When it comes to selecting fonts, uniformity reigns. We would rather make Digital Watch a bit different by selecting more creative fonts, but we face the same dilemma as with other visual elements. If we don’t follow a template, we walk a very delicate line between being considered too ‘dated’ or too ‘cool’ to challenge the visual mantra.
Since the main purpose of the GIP is to communicate to our audience, we will probably be more conservative – following templates in order to ensure that visual handshake with our audience. It’s tough trying to contain our creative urge. The people who created Helvetica a few decades ago had a much broader creative space (video).
For us, working on the Digital Watch design is a very interesting journey. By discussing issues like fonts we also discuss some core issues of our visual culture and ultimately our time.
About Diplo's Creative Lab Diary
You can follow Diplo’s Creative Lab diary which provides updates on the development of Digital Watch – a dynamic observatory built on the dynamic interplay of
- advanced use of technology (data-mining, cognitive and language analysis);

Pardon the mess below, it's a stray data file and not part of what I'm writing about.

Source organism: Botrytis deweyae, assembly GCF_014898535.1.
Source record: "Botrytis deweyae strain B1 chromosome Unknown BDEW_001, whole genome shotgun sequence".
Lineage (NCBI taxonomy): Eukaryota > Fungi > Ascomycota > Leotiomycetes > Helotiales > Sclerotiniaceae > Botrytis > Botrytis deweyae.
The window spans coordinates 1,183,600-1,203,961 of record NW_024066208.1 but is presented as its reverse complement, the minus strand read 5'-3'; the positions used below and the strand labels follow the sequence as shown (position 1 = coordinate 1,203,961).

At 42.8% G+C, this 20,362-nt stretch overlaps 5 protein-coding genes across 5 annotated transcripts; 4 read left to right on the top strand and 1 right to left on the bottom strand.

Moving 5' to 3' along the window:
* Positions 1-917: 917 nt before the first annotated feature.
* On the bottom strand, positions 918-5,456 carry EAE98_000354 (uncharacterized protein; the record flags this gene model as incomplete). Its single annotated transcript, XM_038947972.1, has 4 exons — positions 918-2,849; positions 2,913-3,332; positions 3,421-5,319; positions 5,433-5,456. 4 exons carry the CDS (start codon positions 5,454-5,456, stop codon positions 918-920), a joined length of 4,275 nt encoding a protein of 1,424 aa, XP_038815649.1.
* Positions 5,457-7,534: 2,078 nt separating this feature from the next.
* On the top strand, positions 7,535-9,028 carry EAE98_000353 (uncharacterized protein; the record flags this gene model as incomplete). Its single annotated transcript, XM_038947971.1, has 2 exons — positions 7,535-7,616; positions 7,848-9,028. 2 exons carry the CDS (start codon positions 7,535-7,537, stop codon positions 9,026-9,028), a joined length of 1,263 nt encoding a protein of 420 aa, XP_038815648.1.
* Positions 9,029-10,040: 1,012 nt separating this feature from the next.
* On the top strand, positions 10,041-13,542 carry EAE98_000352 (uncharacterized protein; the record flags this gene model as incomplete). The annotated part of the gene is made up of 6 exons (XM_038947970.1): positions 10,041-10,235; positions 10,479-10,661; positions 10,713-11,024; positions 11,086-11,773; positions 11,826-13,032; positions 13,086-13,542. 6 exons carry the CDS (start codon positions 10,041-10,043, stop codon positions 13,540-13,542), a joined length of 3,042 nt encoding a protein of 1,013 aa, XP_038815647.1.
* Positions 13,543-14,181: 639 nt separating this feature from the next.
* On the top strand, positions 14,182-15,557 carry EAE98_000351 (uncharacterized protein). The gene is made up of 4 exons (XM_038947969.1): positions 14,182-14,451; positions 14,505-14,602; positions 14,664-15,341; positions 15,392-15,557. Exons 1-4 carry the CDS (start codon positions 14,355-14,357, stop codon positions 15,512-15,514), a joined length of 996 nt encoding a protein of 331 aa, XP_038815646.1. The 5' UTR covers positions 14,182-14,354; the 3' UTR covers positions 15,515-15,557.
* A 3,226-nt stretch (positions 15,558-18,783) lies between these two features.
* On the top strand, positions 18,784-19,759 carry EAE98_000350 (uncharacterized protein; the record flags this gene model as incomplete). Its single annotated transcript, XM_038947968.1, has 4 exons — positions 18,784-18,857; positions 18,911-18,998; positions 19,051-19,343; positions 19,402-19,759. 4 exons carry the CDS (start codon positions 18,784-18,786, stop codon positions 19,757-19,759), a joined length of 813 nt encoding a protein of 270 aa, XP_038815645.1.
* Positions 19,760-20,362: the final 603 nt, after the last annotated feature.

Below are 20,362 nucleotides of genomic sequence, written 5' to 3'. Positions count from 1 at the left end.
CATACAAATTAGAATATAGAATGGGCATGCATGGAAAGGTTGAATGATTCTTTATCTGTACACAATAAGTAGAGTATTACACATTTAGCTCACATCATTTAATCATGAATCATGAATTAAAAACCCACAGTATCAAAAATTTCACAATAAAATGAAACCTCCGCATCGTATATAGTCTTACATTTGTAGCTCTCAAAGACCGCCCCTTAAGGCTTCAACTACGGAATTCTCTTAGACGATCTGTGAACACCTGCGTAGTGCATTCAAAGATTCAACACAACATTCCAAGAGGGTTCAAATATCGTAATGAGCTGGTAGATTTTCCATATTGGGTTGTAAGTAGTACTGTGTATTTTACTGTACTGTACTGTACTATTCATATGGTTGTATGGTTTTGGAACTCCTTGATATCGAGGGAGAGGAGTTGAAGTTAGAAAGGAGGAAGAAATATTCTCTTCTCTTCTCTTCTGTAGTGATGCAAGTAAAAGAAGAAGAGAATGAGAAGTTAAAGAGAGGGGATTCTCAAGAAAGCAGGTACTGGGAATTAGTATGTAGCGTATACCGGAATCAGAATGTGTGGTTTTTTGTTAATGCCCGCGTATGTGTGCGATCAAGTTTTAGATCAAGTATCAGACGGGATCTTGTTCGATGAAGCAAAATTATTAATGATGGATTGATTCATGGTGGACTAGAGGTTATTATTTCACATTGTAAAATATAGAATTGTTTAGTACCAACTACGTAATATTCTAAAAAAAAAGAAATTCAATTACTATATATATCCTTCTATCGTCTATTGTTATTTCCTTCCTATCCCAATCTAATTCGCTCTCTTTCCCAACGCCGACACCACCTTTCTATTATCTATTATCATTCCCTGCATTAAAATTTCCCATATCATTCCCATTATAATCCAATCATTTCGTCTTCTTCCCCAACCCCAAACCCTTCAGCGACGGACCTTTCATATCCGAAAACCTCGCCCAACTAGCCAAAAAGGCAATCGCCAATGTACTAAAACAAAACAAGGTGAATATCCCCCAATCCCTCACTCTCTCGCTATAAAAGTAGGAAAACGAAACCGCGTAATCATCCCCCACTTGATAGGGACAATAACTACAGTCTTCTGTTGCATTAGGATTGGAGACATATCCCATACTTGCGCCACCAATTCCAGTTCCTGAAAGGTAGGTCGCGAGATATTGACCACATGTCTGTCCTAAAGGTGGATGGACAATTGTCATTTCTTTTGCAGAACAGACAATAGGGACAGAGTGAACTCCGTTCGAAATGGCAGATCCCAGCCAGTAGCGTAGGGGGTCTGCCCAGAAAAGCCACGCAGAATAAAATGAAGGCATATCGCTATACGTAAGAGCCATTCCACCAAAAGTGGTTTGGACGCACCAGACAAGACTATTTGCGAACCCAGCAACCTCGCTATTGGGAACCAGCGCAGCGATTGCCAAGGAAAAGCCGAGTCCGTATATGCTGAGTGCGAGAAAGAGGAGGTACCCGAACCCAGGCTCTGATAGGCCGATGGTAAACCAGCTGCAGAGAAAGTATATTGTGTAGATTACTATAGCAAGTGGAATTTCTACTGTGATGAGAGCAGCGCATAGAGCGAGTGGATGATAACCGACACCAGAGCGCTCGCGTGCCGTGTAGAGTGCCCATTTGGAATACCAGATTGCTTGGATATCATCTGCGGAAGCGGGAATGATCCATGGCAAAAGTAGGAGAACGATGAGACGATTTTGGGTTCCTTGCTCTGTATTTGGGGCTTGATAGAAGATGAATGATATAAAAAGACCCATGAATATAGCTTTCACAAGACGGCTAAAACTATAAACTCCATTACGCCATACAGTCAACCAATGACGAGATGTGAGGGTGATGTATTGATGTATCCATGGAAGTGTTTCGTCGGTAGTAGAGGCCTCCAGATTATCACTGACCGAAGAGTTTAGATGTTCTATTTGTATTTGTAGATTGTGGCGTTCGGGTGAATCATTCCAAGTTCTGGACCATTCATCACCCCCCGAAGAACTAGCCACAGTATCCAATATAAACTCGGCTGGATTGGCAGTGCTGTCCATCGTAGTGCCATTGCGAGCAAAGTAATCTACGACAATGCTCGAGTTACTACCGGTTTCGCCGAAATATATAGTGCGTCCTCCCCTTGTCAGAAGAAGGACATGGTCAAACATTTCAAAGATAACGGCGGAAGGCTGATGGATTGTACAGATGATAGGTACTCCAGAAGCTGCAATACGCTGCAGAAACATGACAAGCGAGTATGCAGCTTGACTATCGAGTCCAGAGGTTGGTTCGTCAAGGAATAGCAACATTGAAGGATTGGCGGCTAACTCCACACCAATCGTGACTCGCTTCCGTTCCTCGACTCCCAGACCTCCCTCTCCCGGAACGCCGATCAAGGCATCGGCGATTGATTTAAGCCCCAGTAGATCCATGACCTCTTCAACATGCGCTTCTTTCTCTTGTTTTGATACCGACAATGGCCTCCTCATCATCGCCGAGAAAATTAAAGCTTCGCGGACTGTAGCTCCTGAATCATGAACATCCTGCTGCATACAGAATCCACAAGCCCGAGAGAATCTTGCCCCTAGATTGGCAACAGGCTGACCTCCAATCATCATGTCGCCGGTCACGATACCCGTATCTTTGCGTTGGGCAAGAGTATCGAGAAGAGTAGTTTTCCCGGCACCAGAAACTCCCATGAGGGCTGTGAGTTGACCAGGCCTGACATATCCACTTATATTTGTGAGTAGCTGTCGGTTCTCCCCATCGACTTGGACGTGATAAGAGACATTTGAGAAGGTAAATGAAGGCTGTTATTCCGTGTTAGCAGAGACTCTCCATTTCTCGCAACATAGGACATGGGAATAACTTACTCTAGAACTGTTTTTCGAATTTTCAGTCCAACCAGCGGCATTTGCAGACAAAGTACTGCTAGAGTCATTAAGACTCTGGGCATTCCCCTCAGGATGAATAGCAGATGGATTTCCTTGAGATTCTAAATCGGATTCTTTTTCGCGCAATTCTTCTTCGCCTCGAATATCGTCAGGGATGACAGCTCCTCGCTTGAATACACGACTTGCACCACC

- creative visualisation (a mix of modern material design and hand-drawn illustrations in traditional Diplo’s style);
- a network of knowledge curators who analyse and contextualise data in specific policy and cultural contexts (the impact of policies is ultimately local even in global developments such as digital policy); and
- experience in developing information repositories and observatories (the first observatory was developed in early 2000 – see WebArchive).
Diplo’s Creative Lab includes IG experts, techies, cognitive scientists, data specialists, graphic artists, and designers.
The Alpha version of the GIP’s Digital Watch will be prepared by the end of June. If you want to follow Diplo’s Creative Lab diary, please subscribe to the GIP mailing list or contact Tereza Horejsova at email@example.com